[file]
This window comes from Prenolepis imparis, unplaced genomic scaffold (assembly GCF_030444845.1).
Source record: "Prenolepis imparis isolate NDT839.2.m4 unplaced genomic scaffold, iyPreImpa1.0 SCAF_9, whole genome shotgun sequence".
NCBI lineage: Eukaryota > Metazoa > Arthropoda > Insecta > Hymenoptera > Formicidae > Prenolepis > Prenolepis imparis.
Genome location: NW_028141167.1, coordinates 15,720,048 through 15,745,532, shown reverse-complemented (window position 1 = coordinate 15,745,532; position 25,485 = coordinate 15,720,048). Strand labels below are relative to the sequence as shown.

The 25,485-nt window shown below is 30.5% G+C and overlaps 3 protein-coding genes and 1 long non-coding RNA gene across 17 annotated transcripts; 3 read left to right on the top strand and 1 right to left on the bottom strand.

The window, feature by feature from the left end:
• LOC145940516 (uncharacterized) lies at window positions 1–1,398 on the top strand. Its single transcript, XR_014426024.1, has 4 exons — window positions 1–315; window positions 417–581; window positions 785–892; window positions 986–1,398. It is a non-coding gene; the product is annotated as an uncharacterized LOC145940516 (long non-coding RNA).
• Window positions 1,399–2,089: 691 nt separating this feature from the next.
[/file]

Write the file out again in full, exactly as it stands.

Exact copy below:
This window comes from Prenolepis imparis, unplaced genomic scaffold (assembly GCF_030444845.1).
Source record: "Prenolepis imparis isolate NDT839.2.m4 unplaced genomic scaffold, iyPreImpa1.0 SCAF_9, whole genome shotgun sequence".
NCBI lineage: Eukaryota > Metazoa > Arthropoda > Insecta > Hymenoptera > Formicidae > Prenolepis > Prenolepis imparis.
Genome location: NW_028141167.1, coordinates 15,720,048 through 15,745,532, shown reverse-complemented (window position 1 = coordinate 15,745,532; position 25,485 = coordinate 15,720,048). Strand labels below are relative to the sequence as shown.

The 25,485-nt window shown below is 30.5% G+C and overlaps 3 protein-coding genes and 1 long non-coding RNA gene across 17 annotated transcripts; 3 read left to right on the top strand and 1 right to left on the bottom strand.

The window, feature by feature from the left end:
• LOC145940516 (uncharacterized) lies at window positions 1–1,398 on the top strand. Its single transcript, XR_014426024.1, has 4 exons — window positions 1–315; window positions 417–581; window positions 785–892; window positions 986–1,398. It is a non-coding gene; the product is annotated as an uncharacterized LOC145940516 (long non-coding RNA).
• Window positions 1,399–2,089: 691 nt separating this feature from the next.